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Gender equity

Fewer than 30 per cent of HRM workforce is women

Councillor “almost embarrassed” about representation of men over women

2 min read
caption Women make up only 7 per cent of IAFF 268, the Halifax firefighter union.
Jeff Toth

The Halifax Regional Municipality took concrete steps towards balancing gender in its workforce on Monday.

The Executive Standing Committee’s HRM Workforce Report for 2017-2018 showed women make up less than 30 per cent of workers. Specifically, only 29.1 per cent are female, while 70.9 per cent are male.

At Monday’s executive committee meeting, Coun. Richard Zurawski put forth a motion asking Chief Administrative Officer Jacques Dubé to create recommendations to improve gender parity. 

“I feel almost embarrassed when I look at 70 per cent male versus 30 per cent female. It’s reflected in council, I mean we’ve got 14 councillors here and only two that are women,” said Zurawski. “We’ve got a lot of work to do. In this day and age, it’s not good enough.”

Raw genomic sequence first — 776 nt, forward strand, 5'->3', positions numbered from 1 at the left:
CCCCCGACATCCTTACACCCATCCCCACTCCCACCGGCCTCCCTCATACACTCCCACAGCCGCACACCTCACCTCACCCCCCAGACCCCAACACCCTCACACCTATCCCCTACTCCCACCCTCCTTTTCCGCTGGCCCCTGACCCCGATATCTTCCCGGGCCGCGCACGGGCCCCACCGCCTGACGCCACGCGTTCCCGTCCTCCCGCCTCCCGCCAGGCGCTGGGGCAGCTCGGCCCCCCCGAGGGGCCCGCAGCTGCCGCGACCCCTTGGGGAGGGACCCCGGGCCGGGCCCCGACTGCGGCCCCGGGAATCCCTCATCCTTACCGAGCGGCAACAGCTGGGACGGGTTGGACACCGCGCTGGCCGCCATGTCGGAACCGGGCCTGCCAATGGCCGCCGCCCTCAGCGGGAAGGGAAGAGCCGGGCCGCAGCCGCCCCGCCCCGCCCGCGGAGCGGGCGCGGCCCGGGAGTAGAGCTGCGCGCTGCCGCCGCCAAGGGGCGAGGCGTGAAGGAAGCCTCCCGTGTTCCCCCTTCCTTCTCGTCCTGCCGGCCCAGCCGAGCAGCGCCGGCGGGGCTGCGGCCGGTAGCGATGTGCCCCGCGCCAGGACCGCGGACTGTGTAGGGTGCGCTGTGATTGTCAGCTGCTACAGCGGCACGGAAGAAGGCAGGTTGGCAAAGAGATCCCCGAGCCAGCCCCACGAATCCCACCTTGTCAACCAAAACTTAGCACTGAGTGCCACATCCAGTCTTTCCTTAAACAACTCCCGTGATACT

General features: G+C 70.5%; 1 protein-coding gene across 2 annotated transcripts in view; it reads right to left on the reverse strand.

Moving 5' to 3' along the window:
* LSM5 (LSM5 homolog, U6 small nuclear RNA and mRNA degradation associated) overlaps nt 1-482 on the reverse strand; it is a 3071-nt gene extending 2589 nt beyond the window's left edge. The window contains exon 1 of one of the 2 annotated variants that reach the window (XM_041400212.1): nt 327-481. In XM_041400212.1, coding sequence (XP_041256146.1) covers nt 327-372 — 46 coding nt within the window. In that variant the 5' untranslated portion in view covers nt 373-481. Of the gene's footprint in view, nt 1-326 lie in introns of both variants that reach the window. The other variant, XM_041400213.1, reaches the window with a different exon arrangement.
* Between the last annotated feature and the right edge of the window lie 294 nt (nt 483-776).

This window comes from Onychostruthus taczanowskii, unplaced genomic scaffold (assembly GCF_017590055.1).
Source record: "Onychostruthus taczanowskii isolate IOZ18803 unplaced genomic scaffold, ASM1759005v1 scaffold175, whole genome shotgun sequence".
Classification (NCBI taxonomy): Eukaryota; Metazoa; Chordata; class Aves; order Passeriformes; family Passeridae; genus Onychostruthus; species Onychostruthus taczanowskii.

Catherine Mullally, director of human resources and the Office of Diversity and Inclusion, said her office is working on several initiatives to increase workforce diversity.

“Those are our goals; to increase representation from underrepresented communities across the board in all facets of the work that were doing, and that would include females,” said Mullally.

More than 80 per cent of the workers are unionized. Several councillors and Mullally herself pointed out that the lowest number of women workers are in unions that employ individuals in jobs that are “untraditional” for women, like firefighters and bus drivers.

“To me we’re hiring the best qualified,” said Coun. Russell Walker.

“When you look down the list … I know many young women who have joined the police department and have quit because it’s not their thing,” said Walker. “You have to be a very special person to be a police officer in my opinion. Same thing with the fire department. It’s no easy job.”

Walker said a workforce that is evenly split between men and women might not be possible given the “categories of jobs.”

Zurawski disagreed.

“We should be looking at 50/50 in all things,” said Zurawski. “My mother was just as qualified as my father at everything, and in many other things she was probably more qualified.”

The motion was backed by the committee. 

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